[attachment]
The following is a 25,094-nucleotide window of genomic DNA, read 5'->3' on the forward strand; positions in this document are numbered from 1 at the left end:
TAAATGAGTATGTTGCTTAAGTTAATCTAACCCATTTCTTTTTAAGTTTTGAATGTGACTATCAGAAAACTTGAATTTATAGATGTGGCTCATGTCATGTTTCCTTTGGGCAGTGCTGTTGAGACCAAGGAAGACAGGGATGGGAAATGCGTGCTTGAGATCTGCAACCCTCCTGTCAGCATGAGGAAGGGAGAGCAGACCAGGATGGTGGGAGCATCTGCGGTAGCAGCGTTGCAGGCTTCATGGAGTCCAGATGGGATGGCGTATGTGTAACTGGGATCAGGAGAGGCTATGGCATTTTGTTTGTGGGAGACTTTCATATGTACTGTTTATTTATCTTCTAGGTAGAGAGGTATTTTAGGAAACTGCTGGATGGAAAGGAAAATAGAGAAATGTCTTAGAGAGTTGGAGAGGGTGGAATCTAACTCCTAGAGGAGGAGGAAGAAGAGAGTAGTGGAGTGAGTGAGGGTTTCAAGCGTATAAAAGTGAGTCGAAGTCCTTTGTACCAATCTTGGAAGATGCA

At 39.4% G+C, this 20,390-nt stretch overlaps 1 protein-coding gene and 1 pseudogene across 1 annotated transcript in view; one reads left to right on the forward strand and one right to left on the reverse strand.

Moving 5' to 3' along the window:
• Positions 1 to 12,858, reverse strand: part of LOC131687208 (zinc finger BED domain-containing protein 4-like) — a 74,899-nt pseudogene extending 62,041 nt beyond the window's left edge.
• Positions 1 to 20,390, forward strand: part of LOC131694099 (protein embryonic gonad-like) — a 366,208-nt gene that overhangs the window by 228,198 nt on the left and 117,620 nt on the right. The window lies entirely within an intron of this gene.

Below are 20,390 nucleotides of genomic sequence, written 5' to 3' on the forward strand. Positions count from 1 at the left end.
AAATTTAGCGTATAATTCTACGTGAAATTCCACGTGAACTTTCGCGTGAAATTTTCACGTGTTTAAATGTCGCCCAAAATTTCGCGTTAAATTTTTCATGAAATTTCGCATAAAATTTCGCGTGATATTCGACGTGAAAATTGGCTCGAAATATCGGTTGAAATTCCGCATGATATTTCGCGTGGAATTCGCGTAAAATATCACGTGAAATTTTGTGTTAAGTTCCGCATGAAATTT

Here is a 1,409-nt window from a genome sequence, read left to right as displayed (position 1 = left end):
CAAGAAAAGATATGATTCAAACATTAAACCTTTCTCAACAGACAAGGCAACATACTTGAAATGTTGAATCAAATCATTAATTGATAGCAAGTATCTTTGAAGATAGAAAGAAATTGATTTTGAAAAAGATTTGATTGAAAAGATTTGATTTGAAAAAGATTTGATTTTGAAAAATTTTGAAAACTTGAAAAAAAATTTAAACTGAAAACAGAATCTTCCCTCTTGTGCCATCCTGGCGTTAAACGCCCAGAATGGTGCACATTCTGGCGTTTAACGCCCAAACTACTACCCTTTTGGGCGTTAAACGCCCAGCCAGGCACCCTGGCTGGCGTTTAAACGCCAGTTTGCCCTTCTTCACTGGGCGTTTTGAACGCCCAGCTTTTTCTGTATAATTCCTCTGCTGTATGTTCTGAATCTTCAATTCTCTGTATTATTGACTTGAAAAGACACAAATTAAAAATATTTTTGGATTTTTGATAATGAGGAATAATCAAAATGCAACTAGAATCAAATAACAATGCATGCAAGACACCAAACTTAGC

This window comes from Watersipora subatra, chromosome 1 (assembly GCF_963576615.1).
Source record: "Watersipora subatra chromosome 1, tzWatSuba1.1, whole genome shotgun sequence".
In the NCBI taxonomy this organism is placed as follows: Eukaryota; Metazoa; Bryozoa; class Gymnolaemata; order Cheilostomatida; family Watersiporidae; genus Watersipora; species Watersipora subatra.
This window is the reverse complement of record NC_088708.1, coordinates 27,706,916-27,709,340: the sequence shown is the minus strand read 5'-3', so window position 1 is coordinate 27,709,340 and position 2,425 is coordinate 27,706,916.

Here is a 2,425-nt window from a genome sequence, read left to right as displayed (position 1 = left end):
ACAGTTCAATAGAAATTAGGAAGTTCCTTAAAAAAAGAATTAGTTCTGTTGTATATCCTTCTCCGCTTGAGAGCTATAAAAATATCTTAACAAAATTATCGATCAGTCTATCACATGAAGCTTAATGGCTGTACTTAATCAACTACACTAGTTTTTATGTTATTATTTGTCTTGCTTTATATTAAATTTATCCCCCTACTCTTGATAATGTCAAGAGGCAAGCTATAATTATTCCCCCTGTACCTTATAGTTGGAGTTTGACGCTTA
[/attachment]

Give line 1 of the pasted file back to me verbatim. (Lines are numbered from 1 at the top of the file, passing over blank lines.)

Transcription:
The following is a 25,094-nucleotide window of genomic DNA, read 5'->3' on the forward strand; positions in this document are numbered from 1 at the left end: